A story reported on April 5, 2013, stated that the Epilepsy Society has given a ‘cautious welcome’ to claims of a breakthrough in the development of drugs for treating epilepsy.
University of Sheffield scientists believe that the discovery of 46 compounds with anticonvulsant properties could pioneer new thinking and research in the development of new treatments.
Some of the compounds are already used to treat infectious, psychiatric and inflammatory disorders, with further research at Sheffield finding that epileptic seizures in two-day-old epileptic zebrafish can be suppressed.
Medical director at Epilepsy Society, Professor Ley Sander, commended the research without getting over-excited, saying: “This is an interesting development and one which may eventually lead to new treatments for some people with epilepsy. However at this point it must be remembered that there is no firm evidence that the zebrafish model truly mimics human epilepsy.”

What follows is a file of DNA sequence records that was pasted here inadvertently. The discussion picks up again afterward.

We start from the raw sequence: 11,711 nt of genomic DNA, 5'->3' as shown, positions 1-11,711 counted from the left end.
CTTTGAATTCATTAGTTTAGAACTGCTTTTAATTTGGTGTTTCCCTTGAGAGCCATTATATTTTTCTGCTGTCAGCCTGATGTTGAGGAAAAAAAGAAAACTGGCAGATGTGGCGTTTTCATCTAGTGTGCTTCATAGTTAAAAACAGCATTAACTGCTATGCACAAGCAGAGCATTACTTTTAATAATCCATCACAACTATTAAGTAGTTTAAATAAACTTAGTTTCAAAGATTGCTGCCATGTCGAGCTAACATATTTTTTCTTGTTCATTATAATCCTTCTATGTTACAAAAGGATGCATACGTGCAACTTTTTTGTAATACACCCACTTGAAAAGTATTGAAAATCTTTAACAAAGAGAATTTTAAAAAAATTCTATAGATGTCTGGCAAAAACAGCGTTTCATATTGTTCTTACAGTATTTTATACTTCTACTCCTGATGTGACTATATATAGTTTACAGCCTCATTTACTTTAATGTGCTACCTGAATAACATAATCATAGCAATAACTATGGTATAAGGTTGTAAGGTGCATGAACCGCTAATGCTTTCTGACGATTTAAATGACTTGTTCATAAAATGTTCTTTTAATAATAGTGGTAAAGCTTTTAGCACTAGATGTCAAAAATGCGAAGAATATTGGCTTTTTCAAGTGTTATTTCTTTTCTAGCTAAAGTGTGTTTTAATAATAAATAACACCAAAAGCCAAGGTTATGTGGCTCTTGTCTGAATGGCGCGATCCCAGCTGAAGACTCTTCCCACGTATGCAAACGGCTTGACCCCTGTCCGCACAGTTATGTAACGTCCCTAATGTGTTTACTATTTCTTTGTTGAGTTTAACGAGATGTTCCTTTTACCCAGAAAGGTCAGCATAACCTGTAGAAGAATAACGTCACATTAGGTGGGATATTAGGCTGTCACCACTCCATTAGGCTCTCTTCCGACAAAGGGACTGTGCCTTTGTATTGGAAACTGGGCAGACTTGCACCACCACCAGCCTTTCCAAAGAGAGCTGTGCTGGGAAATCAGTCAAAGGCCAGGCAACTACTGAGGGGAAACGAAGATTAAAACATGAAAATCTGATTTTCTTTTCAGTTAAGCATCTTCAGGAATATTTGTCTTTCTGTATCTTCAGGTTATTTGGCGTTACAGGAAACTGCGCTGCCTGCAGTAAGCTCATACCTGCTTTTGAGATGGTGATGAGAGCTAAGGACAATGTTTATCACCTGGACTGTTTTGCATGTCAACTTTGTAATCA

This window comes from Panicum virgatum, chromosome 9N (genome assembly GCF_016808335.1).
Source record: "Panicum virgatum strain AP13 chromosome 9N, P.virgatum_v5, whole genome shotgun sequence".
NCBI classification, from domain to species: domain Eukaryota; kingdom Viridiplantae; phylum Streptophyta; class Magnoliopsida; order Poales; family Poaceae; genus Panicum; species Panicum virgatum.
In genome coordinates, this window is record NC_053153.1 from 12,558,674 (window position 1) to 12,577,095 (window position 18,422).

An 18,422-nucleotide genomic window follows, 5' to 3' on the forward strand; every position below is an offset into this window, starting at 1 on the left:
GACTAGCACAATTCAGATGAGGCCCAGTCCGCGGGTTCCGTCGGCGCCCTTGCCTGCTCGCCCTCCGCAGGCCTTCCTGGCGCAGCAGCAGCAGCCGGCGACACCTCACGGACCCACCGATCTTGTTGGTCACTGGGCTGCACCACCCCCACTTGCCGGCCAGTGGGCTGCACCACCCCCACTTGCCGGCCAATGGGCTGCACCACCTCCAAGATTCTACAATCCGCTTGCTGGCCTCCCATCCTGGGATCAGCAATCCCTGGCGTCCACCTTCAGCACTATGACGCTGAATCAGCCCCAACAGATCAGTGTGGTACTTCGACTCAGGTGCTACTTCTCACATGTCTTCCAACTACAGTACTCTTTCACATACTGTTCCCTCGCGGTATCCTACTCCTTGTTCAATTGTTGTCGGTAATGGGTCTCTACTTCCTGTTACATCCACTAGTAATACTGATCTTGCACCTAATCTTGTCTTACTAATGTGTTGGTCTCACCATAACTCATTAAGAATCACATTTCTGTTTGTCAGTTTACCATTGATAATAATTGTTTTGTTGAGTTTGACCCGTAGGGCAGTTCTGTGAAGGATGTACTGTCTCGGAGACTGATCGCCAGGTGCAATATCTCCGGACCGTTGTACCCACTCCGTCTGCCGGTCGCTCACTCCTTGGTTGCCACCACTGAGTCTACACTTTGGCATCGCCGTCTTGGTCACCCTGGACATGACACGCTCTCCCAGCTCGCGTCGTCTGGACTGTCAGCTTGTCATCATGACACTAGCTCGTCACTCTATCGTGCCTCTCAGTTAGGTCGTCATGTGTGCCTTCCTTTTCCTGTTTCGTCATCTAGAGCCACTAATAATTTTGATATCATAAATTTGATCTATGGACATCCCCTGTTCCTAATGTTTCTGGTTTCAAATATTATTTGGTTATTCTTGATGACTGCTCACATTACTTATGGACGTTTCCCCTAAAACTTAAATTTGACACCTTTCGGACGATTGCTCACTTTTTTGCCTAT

Dr Vincent Cunliffe of the University of Sheffield’s department of biomedical science, describes some of the work undertaken: “We took advantage of a unique set of features of the zebrafish to look for new anticonvulsant agents within a library of many different types of compounds with a wide range of biological activities.
“We found that a small number of them had previously unknown anti-convulsant effects. Some of the identified compounds already have a variety of different medical uses in treating conditions such as fungal infections, as well as psychiatric and inflammatory disorders.”
Original story found at breakthrough in epilepsy research.